A few years later, Krugman has been entirely vindicated in these judgments. Though the US deficit remains large—mainly due to the downturn and policies set in place before it, not the 2009 stimulus—interest rates have not spiked; quite the opposite: they are at record lows. The bond vigilantes and runaway inflation are nowhere to be seen. Economic performance has been unimpressive in the countries that have voluntarily slashed spending, such as the UK and the Baltic states of Estonia and Latvia. As Krugman patiently argues, stalled investment and the pattern of unemployment across different sectors of the economy point again and again to a shortage of demand as the central problem. By contrast, the evidence provides virtually no support for the repeatedly shifting conservative talking points about incipient inflation, business skittishness over regulatory uncertainty, or a sudden collapse in the quality of the American workforce.
Clearly, however, those driving eco- nomic policy in Washington do not agree—and that is what really frustrates Krugman. He laments what he sees as the growing insulation of America’s economic and political elite from the struggles of ordinary Americans. “For middle-income families, even before the crisis,” he writes,
there was only a modest rise in income under deregulation, achieved mainly through longer work hours rather than higher wages.
For a small but influential minority, however, the era of financial deregulation and growing debt was indeed a time of extraordinary income growth. And that, surely, is an important reason so few were willing to listen to warnings about the path the economy was taking.
In this indictment, Krugman is joined by another Nobel laureate economist, Joseph Stiglitz, whose claims are much more sweeping than his. In an argument that dovetails with those of Occupy Wall Street protesters, Stiglitz insists that the huge and growing divide between the richest 1 percent and “the 99 percent” is not just one concern among many, but the defining characteristic of a thoroughly sick economy. We may be the richest nation in the world, but poverty is higher and social mobility between generations lower than in other rich nations. In other respects, our model is bloated: we release far more carbon dioxide and use far more water on a per capita basis; and we spend far more on health care, while leaving tens of millions uninsured and achieving health outcomes that are mediocre at best.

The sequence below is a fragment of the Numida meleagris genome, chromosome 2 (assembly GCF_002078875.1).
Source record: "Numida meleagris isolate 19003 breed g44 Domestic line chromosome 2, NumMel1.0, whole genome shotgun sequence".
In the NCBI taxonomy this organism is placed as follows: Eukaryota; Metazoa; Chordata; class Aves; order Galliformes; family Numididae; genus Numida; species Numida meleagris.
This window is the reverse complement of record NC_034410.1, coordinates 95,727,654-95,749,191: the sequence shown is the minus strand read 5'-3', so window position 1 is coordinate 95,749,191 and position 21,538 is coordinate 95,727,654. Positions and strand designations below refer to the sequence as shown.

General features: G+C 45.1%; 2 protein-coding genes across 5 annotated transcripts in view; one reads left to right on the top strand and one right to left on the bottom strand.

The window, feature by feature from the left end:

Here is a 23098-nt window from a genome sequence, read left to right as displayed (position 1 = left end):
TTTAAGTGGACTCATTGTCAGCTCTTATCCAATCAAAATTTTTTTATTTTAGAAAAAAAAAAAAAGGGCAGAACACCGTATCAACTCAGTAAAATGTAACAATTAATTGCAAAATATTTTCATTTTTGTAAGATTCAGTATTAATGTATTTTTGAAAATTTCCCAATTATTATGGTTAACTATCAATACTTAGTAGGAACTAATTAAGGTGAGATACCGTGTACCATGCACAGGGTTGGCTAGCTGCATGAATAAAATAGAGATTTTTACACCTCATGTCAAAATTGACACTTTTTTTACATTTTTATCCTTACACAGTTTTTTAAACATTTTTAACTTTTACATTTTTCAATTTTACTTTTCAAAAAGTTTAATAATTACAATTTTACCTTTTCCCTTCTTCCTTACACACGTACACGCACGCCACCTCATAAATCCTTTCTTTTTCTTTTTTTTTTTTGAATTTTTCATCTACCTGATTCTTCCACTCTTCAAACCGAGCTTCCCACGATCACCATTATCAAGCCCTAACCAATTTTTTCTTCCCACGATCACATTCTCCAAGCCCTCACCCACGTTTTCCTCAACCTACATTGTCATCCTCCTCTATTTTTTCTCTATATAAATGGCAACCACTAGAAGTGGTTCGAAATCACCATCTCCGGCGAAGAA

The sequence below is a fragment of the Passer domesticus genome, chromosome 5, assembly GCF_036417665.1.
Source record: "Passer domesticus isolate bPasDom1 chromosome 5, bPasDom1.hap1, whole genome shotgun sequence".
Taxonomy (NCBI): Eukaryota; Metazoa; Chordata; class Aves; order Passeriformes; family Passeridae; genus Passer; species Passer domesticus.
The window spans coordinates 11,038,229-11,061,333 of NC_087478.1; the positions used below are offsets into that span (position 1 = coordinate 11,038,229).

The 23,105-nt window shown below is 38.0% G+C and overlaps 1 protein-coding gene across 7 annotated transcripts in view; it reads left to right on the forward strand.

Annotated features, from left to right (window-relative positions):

The reason, according to Stiglitz, is that the vaunted American market is broken. And the reason for that, he argues, is that our economy is being overwhelmed by politically engineered market advantages—special deals that Stiglitz labels with a term familiar to economists: “rent-seeking.” By this, he means economic returns above normal market levels that are derived from favorable political treatment. In the most powerful parts of The Price of Inequality, Stiglitz chronicles the blatant tax and spending giveaways to big agriculture, big energy, and countless other sectors. Yet he also pointedly argues that much of the rent-seeking that plagues our economy takes a more subtle form, also familiar to economists: “negative externalities,” or costs that economic producers impose on society for which they don’t pay.
The spectacular profits of the energy industry, for example, rely heavily on the failure of regulation to incorporate fully the social and economic costs associated with environmental degradation, including climate change. Similarly, the increasingly aggressive activities of Wall Street—whether in the marketing of unsound mortgages, the use of excessive leverage, or the irresponsible use of derivatives—create huge risks for the economy as a whole. Yet these risks are largely not taken into account in the prices paid in financial markets. Without effective regulation, the costs are borne by all of us—most acutely by the struggling millions who have been pushed out of jobs.
Weeding out these and other forms of rent-seeking would thus promote both efficiency and equity, and Stiglitz provides a broad list of reform ideas, ranging from strict regulation of financial markets to more effective anti-trust laws. Yet he is most passionate about the need for political reform. Either those at the top will realize that things must change, or, he suggests, the kinds of popular revolts sweeping Middle Eastern nations will come to the United States. “In important ways,” he writes,